The Covid-19 pandemic has accelerated changes in workforce dynamics and increased technology advancement in companies. Changes have been occurring at a rate of three-to-four times the normal pace of changes in company evolution. Whereas companies felt that all work had to be done at the company facilities, management has developed ways to allow employees to work remotely. Managers are more open to work within the locality of their R&D facilities as well as across geographic regions. Engineers have adapted to working remotely and are probably more efficient working outside the company due to fewer interruptions. Most engineers, however, want a hybrid arrangement where they can work at the company facility, typically, two days a week, with the remainder of the work week conducted at home.

Remote or hybrid work poses challenges for company leadership and management with regards to sustaining a company culture. A company culture forms when employees directly observe how supervisors and other leaders work and manage. A positive culture improves employee morale and improves retention rates. In the near term, company management will need to find methods to integrate their culture with their remote work force.

Restoring the Supply Chain

The Covid-19 pandemic has created discontinuities in the semiconductor supply chain. The automotive industry was hurt badly by the Covid-19 pandemic as sales dropped by 15%. Automotive companies responded by cutting costs, which resulted in substantially shrinking inventories.

Then, in the latter part of 2020 and in 2021, the automotive market started recovering with an expectation of 8 – 10% growth. The recovery has created the well-documented shortage of semiconductors as the semiconductor industry attempted to quickly pivot production schedules back to meeting the demands of the automotive production re-start. However, the shortage of components will likely impact automotive market growth in 2021.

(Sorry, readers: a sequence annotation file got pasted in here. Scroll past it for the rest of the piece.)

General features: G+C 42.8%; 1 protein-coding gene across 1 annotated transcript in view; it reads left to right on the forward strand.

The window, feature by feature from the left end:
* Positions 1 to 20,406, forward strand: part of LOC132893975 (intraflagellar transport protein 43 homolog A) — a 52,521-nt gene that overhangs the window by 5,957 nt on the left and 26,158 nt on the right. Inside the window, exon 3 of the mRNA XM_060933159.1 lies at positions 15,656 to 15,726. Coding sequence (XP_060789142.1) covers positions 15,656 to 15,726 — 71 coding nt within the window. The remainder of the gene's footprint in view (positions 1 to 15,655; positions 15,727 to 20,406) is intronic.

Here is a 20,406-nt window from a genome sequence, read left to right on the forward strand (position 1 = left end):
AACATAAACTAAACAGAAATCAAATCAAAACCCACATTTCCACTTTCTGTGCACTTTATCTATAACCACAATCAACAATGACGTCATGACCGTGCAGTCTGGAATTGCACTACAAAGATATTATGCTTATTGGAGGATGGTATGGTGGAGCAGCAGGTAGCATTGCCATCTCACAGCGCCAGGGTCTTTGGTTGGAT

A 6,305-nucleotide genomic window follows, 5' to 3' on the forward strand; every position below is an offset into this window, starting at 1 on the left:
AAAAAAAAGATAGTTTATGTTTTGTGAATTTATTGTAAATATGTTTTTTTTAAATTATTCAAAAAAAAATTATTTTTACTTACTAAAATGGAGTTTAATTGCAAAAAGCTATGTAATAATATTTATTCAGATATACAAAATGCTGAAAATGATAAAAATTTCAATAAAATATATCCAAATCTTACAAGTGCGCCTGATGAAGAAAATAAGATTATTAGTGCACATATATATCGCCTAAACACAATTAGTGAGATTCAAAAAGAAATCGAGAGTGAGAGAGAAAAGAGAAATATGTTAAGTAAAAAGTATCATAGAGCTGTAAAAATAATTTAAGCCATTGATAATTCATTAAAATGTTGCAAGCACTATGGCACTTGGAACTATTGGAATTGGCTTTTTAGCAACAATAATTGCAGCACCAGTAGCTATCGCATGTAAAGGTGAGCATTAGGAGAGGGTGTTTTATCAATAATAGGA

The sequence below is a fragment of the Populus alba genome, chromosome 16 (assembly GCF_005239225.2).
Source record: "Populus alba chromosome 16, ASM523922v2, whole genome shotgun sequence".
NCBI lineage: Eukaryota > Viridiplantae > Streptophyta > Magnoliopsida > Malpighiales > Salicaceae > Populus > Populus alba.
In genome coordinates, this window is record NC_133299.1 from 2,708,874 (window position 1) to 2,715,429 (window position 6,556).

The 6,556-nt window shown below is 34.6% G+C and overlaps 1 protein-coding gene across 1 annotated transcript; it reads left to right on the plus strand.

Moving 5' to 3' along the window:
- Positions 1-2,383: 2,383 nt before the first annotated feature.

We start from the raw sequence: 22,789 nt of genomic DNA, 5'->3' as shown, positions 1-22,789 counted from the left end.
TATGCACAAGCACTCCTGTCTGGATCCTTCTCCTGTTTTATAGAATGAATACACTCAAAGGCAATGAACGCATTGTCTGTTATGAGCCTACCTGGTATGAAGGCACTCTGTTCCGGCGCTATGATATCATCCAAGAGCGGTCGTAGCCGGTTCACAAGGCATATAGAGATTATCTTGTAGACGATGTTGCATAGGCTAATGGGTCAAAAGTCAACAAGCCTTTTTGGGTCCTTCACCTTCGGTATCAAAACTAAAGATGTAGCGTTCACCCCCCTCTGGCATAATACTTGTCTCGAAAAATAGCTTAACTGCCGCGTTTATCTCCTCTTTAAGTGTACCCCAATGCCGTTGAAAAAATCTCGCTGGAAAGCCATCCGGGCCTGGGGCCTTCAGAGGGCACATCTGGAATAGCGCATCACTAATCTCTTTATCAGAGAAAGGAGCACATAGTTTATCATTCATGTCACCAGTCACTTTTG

The automotive industry is one portion of discontinuity in the semiconductor supply chain. The other major factor is the current state of geopolitical tensions, particularly China vs the US and the rest of the world. That is causing companies to increase their raw material inventories and finished goods inventories. Companies do not like uncertainty. Their risk assessment analyses dictate a higher-than planned inventory position under the conditions of global tensions and low cash borrowing rates.

The semiconductor industry initially responded to low automotive production volumes by switching capacity to meet the rising consumer demand for connectivity devices and for the 5G market roll out. Facing the uncertainty of the pandemic, semiconductor companies, like most other companies, delayed expanding capacity even though the semiconductor market experienced growth in 2020. In 2021, with analysts expecting solid market growth of as much as 20%, supply chains will continue to be stressed until expanded capacity comes online to address product shortages.

Fabless companies are hedging their bets on finding available production capacity by designing product processes for multiple contract fab houses. This work contributes to both higher R&D costs and to requirements for more engineers putting further strain on companies to meet time-to-market targets.

Reason for Optimism

While the industry grapples with the effects of the recent economic downturn and a pandemic that has not yet ended, the outlook is still good. Chip innovation, new market technologies, and the increase of semiconductor content in products will continue to propel our industry. The challenges will be overcome, as they always are, and even the innovation promised by Moore’s Law will continue to live on.


About Srini Chinamilli

Srini has over 25 years of experience in Semiconductor Engineering and Management. He held technical and management positions at Cirrus Logic and Centillium Communications prior to joining Tessolve as Co-Founder. He has extensive experience in Silicon Validation, Product Engineering and has managed high volume productization of several complex System on Chip and Mixed Signal devices. As a Co-founder at Tessolve, he helped grow the company from a startup to a world class engineering solutions company with over 2200 employees worldwide. Srini got his Masters in Electrical Engineering from University of Southern California and Bachelors in Electronics Engineering from Birla Institute of Technology.